This week’s mixtape has been lovingly put together by Sydney songwriter Piers Twomey. Piers’ sophisticated new album of modern folk – Strange Advice – has seen him likened to Kings Of Convenience and Grand Salvo. He has performed alongside Preston School of Industry, Ben Sollee, Krystle Warren, Dappled Cities and Jack Ladder. This week, as well as sharing these lovely songs with us, Piers is performing at ‘Don’t Think Twice’ a new folk music night presented by Timber & Steel from 6pm on Sunday at the Annandale Hotel.
Go along to the gig and check him out! And check out Piers’ brand new video for ‘Mountain Song’, which has just been updloaded here.
Bill Callahan – The Wind and the Dove
I think listening a lot to Bill, who was once Smog, has taught me not to be overly self-conscious about whether I sing “correctly”. His lovely, deep, rich voice is just perfect to my ears, though I imagine some first-time listeners would find his deadpan delivery a little lacking. This song is a quiet, personal, complex and unassuming little “relationship” number from Bill’s Sometimes I Wish I Were An Eagle album from a few years ago. I think it slipped under the radar a little bit to be honest, but most Bill fans I’ve come across cherish the album with its curious folk and soft-rock with string section production! The man is certainly adored far and wide, and I do think he’s one of the greatest living songwriters. What about this line from the same album?
Love is the king of the beasts
and when it gets hungry
it must kill to eat.
Ryan Adams – She Wants To Play Hearts
First off, I’m not really the hugest Ryan Adams fan (sorry to those who are!) But, at a friend’s house a few years ago, this song sort of stopped me in my tracks. It makes me feel nostalgic, and reminds me of listening to those warm Don Maclean ballads when I was a kid from my parent’s record collection. Somehow, it reminds me of Don’s version of Roy Orbison’s ‘Crying’ – one of the all time songs, I think it’s the tempo… anyway. I love the bare minimum arrangement and super intimate but very unaffected vocal and the way his natural vibrato rings out the emotion from every note. I think I like my Ryan Adams heartbroken and confused. So thank you Ryan – even if just for this song.
Red House Painters – Have You Forgotten
OK, well, more wistfulness here. I only heard this a year or two back, but it reminds me of living in New England in America as a teenager for three years with my family, with that weird new-person isolation, the huge seasonal changes, beautiful forests, eventually making close friends, crushes and kisses… and
all that kind of normal stuff. Mark Kozelek’s voice is just one of those instantly haunting and heart- aching things – no pretensions, it just is. Like many of Mark’s songs, this seems to be very nostalgic as he looks back on the simplicity of his own childhood and remembers Spring and October autumns and the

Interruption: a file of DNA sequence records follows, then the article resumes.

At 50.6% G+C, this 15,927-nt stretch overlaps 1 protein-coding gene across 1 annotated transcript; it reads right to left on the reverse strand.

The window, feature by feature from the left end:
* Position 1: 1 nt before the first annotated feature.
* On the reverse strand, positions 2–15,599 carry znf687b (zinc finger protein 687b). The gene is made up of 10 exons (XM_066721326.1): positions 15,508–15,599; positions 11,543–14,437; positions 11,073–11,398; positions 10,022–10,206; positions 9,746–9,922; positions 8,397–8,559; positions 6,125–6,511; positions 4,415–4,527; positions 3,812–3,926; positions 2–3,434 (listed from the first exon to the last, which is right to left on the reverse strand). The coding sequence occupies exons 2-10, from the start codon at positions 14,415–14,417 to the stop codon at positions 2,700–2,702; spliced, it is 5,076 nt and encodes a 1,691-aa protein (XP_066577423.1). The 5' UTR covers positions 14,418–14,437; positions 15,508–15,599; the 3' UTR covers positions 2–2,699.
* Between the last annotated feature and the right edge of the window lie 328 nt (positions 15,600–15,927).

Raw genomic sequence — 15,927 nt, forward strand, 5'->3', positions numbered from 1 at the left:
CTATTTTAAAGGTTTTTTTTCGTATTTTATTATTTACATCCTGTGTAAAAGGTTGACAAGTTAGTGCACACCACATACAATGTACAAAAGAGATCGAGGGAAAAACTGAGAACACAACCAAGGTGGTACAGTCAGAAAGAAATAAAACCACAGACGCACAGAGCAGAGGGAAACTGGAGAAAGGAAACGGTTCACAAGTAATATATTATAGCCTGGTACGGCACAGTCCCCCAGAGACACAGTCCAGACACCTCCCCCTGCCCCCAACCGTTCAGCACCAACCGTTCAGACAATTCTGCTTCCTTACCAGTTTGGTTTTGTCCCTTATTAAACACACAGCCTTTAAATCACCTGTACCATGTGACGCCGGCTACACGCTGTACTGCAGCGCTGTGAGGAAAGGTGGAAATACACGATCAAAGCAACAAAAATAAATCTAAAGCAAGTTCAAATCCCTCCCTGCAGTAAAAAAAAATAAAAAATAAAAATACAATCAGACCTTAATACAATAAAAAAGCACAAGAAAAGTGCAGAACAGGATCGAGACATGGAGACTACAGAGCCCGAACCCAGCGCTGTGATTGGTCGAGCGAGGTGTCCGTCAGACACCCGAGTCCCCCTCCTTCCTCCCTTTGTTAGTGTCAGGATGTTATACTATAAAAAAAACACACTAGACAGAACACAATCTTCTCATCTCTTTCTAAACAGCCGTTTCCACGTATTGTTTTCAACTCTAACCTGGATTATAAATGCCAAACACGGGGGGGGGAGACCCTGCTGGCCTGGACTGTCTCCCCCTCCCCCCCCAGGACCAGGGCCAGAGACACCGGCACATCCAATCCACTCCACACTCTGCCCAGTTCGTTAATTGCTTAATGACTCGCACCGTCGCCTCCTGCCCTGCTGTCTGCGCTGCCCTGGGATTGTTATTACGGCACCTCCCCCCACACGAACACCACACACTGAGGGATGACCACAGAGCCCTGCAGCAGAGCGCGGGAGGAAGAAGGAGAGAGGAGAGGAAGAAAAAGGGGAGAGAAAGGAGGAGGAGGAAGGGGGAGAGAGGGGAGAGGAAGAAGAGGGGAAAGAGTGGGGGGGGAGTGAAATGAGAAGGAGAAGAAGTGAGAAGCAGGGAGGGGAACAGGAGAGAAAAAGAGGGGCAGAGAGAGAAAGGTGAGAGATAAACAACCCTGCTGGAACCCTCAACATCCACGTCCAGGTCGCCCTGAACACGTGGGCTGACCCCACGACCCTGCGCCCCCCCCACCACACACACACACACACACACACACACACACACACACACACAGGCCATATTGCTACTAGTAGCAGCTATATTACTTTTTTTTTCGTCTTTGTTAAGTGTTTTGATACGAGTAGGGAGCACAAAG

magic of looking out the window at “frozen farmhouse landscapes” at Christmas time. But I think there is something even stronger here, something to do with the purest kind of love and something about healing. Who is he speaking to when he asks “When you’re older your heart turns to ice… have you forgotten how to love yourself?” My guess is the question is directed straight at himself.
The Strokes – Hard To Explain
Alright enough melancholy! When it’s time to jump around – this is one of my favourite ways to do it. The way this somewhat bratty track effortlessly cruises along busting out a simple beat, slinky guitar riffs and crazy good vocal melodies like that’s the easiest thing in the world to do… well, it just blows me away. Of course Julian Casablancas is an alluring gentleman and that helps; his lazy voice drips graceful cool without even trying, and that high vocal he hits a couple of times (“was an honest man!”) in the song plus the “I don’t see it that way” hook, well it makes the whole thing 3:48 of guitar pop perfection. I once heard a really great 50’s style rockabilly guitarist exclaim, “This isn’t music!” about the lo-fi sounding ‘Hard To Explain’. When he was a kid, I’m sure his parents said the same thing about Little Richard.
Grand Salvo – Bend In The River
No rest for the wicked, so it’s back to the broken and bruised! Australia’s own Paddy Mann, aka Grand Salvo is a huge favourite of mine. When I first started listening to his albums – again on a vocal level – I was stunned by the simplicity and the softness of his delivery. Of course Paddy is a stunning lyricist, story-teller and musician, and uniquely Australian too – I actually think of him as a bush poet who loves acoustic and orchestral instruments. His arrangements and melodies seem perfectly formed to me, like if it were somehow up to me, I wouldn’t touch a thing, I’d keep everything exactly as it is. I saw a short interview online today where Paddy described his music with a smile as, “slightly depressing folk music” which is spot on I guess. This song from one of his earlier albums I included as it was the first Grand Salvo song I ever heard – and it affected me greatly. Seek it out and give it a go – it’s hopelessly beautiful, sad and romantic.